How using a gun emoji can get you arrested

While the use of emojis has been popularly embraced as a nuanced form of expression, new legal issues have followed the use of particular emojis that are deemed threatening.

Mary Altaffer/AP/File
Julie Zhuo, product design director at Facebook, demonstrates the new emoji-like stickers customers will be able to press in addition to the like button

Last November, when Oxford Dictionaries announced that its Word of the Year for 2015 was the "Face With Tears of Joy" emoji, not everybody was happy. In fact, the announcement triggered outrage among English majors and word nerds alike, who argued that emojis aren't words.

Emojis may not be words to purists, but particular emojis – including the gun and knife varieties – are powerful enough to get their users in trouble, as happened to one middle schooler.

In response to being bullied in school, a 12-year-old girl from Fairfax, Va., posted a message on Instagram last December, laden with gun, bomb, and knife emojis. As a result, she was arrested and charged with computer harassment and threatening her school. It was the latest incident among many, in which police say they are having trouble distinguishing if threats are real, The Washington Post reported.

Although the Fairfax County Schools ultimately concluded the threat was not credible, the girl was still scheduled to make her first appearance in juvenile court on the charges. The outcome of the case is unclear however, since the hearings are not open to the public.

While emojis have been popularly embraced as a nuanced form of expression, and for many users have become a shorthand form of communicating thoughts, emotions, and responses, a raft of new legal issues have followed, with police increasingly having difficulties figuring out whether online ramblings equate to real threats.

In December 2014, Anthony Elonis was convicted and sentenced to 44 months in jail for violating the federal threats statute, after he posted multiple Facebook statuses threatening to kill his estranged wife who had left him and taken their children.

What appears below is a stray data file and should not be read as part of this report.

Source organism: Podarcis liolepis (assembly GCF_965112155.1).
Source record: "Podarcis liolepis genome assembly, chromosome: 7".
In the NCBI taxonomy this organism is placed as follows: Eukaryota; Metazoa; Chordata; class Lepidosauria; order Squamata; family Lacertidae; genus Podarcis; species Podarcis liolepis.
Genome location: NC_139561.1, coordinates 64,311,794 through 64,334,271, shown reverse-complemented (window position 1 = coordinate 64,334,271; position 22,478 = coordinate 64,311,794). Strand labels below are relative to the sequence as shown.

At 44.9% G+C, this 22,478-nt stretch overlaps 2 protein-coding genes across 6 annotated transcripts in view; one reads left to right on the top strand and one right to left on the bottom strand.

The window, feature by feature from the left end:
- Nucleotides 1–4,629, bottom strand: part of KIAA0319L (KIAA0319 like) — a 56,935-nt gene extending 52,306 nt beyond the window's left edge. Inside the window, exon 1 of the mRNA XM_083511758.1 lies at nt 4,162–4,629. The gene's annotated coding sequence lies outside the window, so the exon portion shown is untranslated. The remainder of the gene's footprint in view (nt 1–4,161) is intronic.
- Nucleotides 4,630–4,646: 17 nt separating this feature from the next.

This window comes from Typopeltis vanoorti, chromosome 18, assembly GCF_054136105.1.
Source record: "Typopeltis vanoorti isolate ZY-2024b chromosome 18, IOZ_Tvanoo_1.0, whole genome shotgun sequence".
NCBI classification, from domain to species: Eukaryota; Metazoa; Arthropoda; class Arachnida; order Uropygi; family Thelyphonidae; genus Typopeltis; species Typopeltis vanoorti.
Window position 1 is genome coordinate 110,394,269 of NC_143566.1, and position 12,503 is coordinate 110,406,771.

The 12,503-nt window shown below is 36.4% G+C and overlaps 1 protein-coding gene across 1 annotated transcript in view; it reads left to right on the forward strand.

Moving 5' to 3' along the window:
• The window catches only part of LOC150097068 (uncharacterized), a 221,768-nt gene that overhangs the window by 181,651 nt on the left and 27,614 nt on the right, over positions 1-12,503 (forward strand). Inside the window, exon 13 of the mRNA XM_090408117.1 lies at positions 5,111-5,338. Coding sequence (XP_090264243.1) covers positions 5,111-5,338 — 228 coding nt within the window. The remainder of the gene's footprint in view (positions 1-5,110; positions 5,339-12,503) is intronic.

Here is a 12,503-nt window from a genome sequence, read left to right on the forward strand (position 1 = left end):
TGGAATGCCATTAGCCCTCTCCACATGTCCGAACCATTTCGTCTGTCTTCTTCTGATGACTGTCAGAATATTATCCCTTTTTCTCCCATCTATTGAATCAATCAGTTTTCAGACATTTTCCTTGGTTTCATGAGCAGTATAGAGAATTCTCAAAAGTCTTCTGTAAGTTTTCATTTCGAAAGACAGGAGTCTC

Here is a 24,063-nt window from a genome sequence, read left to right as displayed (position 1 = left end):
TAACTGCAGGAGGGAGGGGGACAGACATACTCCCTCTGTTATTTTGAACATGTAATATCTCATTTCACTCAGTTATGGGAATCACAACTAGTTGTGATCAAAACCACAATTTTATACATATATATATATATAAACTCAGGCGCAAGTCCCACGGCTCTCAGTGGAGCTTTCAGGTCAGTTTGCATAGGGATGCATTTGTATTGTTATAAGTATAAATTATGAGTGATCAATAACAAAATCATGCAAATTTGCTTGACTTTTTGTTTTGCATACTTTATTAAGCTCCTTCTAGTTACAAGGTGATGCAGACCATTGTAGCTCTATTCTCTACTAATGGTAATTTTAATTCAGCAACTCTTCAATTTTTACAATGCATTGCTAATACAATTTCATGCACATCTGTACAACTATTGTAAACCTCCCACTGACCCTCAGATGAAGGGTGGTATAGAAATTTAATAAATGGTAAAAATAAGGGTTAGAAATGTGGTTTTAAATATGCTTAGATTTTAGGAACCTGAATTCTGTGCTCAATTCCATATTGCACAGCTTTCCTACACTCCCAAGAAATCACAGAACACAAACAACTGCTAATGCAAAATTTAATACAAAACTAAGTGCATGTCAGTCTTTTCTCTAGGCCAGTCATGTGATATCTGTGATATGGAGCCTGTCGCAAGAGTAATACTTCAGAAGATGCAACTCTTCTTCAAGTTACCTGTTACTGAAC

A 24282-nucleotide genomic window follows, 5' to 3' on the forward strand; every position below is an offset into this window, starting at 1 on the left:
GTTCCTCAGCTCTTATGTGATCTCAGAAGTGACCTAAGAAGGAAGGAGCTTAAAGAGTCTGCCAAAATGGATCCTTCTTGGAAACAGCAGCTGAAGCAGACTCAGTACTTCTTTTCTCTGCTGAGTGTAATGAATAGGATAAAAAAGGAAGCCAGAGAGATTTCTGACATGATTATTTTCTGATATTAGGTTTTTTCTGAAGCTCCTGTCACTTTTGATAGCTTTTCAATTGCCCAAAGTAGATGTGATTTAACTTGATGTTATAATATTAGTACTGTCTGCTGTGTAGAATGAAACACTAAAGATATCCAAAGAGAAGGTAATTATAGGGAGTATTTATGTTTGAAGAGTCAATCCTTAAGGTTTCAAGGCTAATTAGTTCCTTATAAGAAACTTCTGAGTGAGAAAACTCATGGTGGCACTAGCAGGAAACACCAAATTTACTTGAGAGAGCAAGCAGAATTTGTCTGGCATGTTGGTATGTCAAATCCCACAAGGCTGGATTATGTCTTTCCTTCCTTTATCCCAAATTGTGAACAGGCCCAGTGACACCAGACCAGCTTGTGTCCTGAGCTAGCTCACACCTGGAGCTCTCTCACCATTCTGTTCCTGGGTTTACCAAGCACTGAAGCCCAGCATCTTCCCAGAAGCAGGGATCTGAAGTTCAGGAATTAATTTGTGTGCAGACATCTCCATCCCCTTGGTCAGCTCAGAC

As the International Business Times reported, the court found that a reasonable listener would determine that the posts were a real threat, but the Supreme Court overturned his conviction in June 2015, setting a precedent by ruling that a person's criminal liability cannot be judged without looking at their mental state.

In another case, Osiris Aristy, a teenager from Brooklyn, New York, was arrested in January 2015, for posting several Facebook statuses featuring gun emojis pointing at an emoji of the police, alongside text. One post in particular read: "N***a run up on me, he gunna get blown down." The charges were dropped after a grand jury failed to indict.

“I think something is definitely lost in translation,” Aristy attorney Fred Pratt said of police efforts to interpret teens’ emoji use, according to the Post. “These kids are not threatening cops, they are just trying to say, ‘I’m tough.’ It’s posturing.”

While police are trying to judge just how seriously to take threatening messages using emojis, experts admit that there is a challenge determining what a defendant actually intended by sending a particular emoji.

Dalia Topelson Ritvo, assistant director of the Cyberlaw clinic at Harvard Law School told The Washington Post that “the girl’s message sounds threatening, but prosecutors and the judge will have to sort out whether the bomb, gun, and knife emoji indicated a desire to threaten the school, simply anger, or something else entirely.”

“You understand words in a particular way,” she said. “It’s challenging with symbols and images to unravel that.”

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